When people pass away without leaving behind a valid will, they will have died “intestate,” and their estate will be distributed according to Colorado intestacy laws. While these laws can be complicated, below, we’ll focus our discussion on how they can impact children, depending on the specific nature of the relationship between children and the decedent.

Children’s Inheritance Rights per Colorado Intestacy Laws

Here is a general overview of how Colorado intestacy laws apply to children, based on their specific relationship with the decedent, Pueblo estate & probate attorneys explain.

Here is a general overview of how Colorado intestacy laws apply to children, based on their specific relationship with the decedent, Pueblo estate & probate attorneys explain.

The following is general overview of how Colorado intestacy laws impact children:

  • Biological children will generally inherit everything if there is no surviving spouse. If there is a surviving spouse, what biological children inherit will depend on whether the children were from a previous marriage or the marriage to the surviving spouse.

    If children are from the marriage to the surviving spouse (and there are no other descendants), the spouse will typically inherit everything. If there are other descendants, however, the spouse inherits the first $150,000 of intestate property and half of the remaining balance while the children inherit everything else.

  • Grandchildren will generally only receive a share of an intestate estate when their parent (i.e., the child of the decedent) has also already passed away.

  • Children born during marriage (between the surviving spouse and the decedent) will usually be assumed to be biological children of the decedent and, as such, will be treated the same as biological children with respect to Colorado intestacy laws.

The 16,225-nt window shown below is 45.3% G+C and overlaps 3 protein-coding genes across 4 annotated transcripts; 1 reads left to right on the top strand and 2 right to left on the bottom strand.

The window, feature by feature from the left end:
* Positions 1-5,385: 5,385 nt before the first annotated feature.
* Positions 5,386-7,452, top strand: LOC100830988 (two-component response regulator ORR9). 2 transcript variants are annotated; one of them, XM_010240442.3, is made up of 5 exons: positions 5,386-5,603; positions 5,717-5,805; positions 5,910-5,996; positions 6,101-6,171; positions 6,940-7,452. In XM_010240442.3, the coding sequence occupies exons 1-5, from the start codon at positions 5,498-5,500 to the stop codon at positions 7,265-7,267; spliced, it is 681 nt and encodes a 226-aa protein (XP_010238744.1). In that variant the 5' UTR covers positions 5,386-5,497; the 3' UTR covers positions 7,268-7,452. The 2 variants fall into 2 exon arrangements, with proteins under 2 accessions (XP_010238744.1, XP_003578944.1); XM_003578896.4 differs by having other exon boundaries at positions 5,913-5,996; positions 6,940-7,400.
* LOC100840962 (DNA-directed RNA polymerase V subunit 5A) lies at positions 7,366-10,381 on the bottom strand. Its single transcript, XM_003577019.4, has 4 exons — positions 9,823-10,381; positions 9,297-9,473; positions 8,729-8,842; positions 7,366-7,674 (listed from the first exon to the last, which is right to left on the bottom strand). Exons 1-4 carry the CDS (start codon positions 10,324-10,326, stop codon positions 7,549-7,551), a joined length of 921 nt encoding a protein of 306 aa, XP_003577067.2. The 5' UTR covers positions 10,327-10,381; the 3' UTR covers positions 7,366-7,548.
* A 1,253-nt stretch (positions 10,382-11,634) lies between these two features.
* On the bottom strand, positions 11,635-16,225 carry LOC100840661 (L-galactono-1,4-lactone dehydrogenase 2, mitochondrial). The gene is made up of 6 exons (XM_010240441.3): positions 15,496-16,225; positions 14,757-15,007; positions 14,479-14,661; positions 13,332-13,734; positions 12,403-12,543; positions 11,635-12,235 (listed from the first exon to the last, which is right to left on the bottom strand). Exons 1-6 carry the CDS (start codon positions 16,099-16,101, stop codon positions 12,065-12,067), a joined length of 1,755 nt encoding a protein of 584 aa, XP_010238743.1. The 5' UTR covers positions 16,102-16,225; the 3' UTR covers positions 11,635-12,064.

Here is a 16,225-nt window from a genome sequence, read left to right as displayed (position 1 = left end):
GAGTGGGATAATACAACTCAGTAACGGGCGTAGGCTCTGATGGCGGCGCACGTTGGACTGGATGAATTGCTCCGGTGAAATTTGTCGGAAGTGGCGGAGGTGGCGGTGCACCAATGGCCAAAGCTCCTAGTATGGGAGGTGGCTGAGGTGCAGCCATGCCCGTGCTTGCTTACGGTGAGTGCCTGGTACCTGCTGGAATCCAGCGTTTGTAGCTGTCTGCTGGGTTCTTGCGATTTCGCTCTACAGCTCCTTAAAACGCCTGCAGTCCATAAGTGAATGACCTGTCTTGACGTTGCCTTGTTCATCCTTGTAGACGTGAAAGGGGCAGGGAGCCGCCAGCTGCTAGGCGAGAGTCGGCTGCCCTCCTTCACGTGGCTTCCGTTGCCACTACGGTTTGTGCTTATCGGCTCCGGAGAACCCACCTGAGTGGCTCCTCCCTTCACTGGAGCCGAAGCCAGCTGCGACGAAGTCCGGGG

• Legally adopted children will also be treated as biological children for intestate estates.
  • Stepchildren or foster children will generally not automatically receive a share of an intestate estate.
  • Children placed up for adoption and who were legally adopted by another family will also not automatically inherit property from an estate via Colorado intestacy laws. An exception to this, however, is when a surviving spouse has legally adopted children placed up for adoption (in which case the legally adopted children would be treated as biological children under Colorado intestacy laws).

More Important Info about Colorado Intestacy Laws

  • For anyone to inherit property from an estate via Colorado intestacy laws, that person has to live past the “survivorship period,” which means that the potential beneficiary has to live at least 120 hours longer than the decedent in order to be eligible for an inheritance.
  • Half-siblings (or “half” other relatives) are generally treated as “whole” (or fully biological) for the purposes of Colorado intestacy laws. 

Contact the Trinidad and Pueblo Estate & Probate Attorneys at Gradisar, Trechter, Ripperger & Roth

For experienced help developing an estate plan or getting through Colorado probate, contact the Trinidad and Pueblo estate & probate attorneys at Gradisar, Trechter, Ripperger & Roth. Experienced and respected, our Trinidad and Pueblo lawyers have been dedicated to helping our clients favorably resolve their important legal issues since 1972.

To learn more about our superior legal services and how we can assist you, contact us by calling (719) 556- 8844 or by emailing us using the contact form on this page.

From our offices based in Pueblo, we represent clients in Trinidad, La Jara, Lamar, Walsenburg, Alamosa and throughout the state of Colorado.

Categories: Wills